“The Pakistan situation is completely different today. In the late 90s, you had the nuclear test and you had huge pressure on Pakistan, which got Nawaz Sharif and Atal Bihari Vajpayee talking. Then you had the military coup and there was 20 times more pressure on Musharraf. The EU had put conditions for releasing funds and asked him to crack down on terror groups and start talks with India. The same pressure came from the US as well. Some pressure or at least advice would have come from China too. But I do not see that same pressure coming now. So I see no reason for Pakistan to change. For them it is a wonderful situation. They will seek to benefit from it. In 2010-11, there were recorded calls from there saying ‘please see that a few more youth are killed in stone-pelting, tell them to get killed’. So I am sure similar stuff would happen right now too,” Kumar said.
According to Kumar, Pakistan has already started aggravating things. “They have sent out messages to all their embassies saying play this up, raise the issue of extra-judicial killing, support the Kashmiris in their struggle for independence. Hafiz Sayeed is making speeches that ‘I am recruiting people for jihad’. They would not want the protest to die down, because the longer it lasts the better it is for them,” Kumar added, admitting that “these are unfortunate times”.
“Political talks or the common minimum programme are long drawn out processes that take five-seven years to reach acceptable conclusions that would be accepted on the ground. Since they wasted 30 years, the sooner they start the better,” she continued.
But at the moment, she said, if the media reports are indeed correct that calls are resounding from all the mosques saying ‘come and join Jihad against India’, then this was unprecedented. “So your problem is more serious right now. See how many people were at Wani’s funeral. If it is upwards of a lakh, then it shows you it is a very different situation. In any case we have seen this situation brewing. Earlier in 2010, you had mobs coming out, but they were mostly men. Now you have women and children also. You have people storming the police stations, attacking and burning them. Look at the scale, how much has it gone up in the last five years.”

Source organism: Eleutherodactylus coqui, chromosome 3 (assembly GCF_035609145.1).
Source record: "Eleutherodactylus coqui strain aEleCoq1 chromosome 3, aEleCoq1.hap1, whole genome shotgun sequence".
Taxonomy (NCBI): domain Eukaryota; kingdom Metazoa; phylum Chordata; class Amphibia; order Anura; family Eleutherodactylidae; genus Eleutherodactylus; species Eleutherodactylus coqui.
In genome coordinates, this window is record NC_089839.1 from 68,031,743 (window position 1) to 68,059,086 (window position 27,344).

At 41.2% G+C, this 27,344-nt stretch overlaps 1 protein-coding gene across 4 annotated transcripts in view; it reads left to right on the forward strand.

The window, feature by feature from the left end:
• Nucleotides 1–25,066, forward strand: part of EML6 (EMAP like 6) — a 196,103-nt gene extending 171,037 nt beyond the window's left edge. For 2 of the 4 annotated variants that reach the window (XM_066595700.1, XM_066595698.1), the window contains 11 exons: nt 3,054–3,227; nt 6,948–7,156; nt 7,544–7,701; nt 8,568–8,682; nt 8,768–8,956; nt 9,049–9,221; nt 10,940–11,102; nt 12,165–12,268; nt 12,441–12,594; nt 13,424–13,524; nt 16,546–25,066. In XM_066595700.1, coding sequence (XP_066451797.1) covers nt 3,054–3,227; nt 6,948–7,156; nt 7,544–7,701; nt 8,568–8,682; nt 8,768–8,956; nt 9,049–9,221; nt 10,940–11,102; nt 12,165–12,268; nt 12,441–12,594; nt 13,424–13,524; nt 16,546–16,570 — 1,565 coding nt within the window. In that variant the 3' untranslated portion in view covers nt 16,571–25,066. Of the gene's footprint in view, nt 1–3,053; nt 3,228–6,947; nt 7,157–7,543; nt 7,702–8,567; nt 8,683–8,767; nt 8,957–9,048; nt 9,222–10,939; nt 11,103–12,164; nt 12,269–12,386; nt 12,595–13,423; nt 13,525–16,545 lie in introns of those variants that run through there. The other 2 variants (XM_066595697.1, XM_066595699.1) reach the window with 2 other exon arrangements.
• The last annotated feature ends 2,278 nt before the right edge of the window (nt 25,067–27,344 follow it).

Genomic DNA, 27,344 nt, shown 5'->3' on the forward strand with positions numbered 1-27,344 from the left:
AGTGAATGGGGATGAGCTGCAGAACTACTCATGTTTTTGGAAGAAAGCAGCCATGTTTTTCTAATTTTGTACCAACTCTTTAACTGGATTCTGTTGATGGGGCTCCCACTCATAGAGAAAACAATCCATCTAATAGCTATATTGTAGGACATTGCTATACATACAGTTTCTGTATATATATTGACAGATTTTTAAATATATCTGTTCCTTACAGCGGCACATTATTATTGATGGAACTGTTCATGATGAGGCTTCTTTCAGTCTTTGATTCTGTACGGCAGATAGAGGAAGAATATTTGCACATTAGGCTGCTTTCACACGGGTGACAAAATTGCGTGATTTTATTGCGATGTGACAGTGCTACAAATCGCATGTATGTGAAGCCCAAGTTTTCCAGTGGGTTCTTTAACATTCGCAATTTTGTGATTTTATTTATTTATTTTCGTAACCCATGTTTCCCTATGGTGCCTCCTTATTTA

Therefore, Kumar said, the need of the hour was for the elected political leadership to step in and calm the people. “One reporter from Kashmir made a very valid point: Where is the elected political leadership? They are not out making speeches, they are not appealing, they are not using their connections, say to ask the Ullema to get the mobs to stop. What are they doing? Kashmir has a powerful Waqf Board and religious organisations. They need to first speak to all these people to calm things down and then political efforts should be initiated to resolve issues.”
Kumar also blamed the bitter election campaign followed by the formation of the coalition government, as well comments on the beef ban and other such issues, for destroying the atmosphere in the Valley. “The BJP began controlling its cadre only in the last six or seven months, but by then it was very late, especially since militancy was already there.”
She said while the PDP-BJP coalition was required to deliver immediate results, and therefore should have shown within three months that it would work for the improvement of the situation, they began their efforts too late. In the current scenario, she said, “one can only hope that the Centre and the state government realise that this situation requires big action of a generous kind and that they must rise with a political message.”
Note: This article was edited as the original version erroneously stated that the 2016 protests were equated to the uprising in 2008. It was in fact equated to 2010, when the interlocuters visited.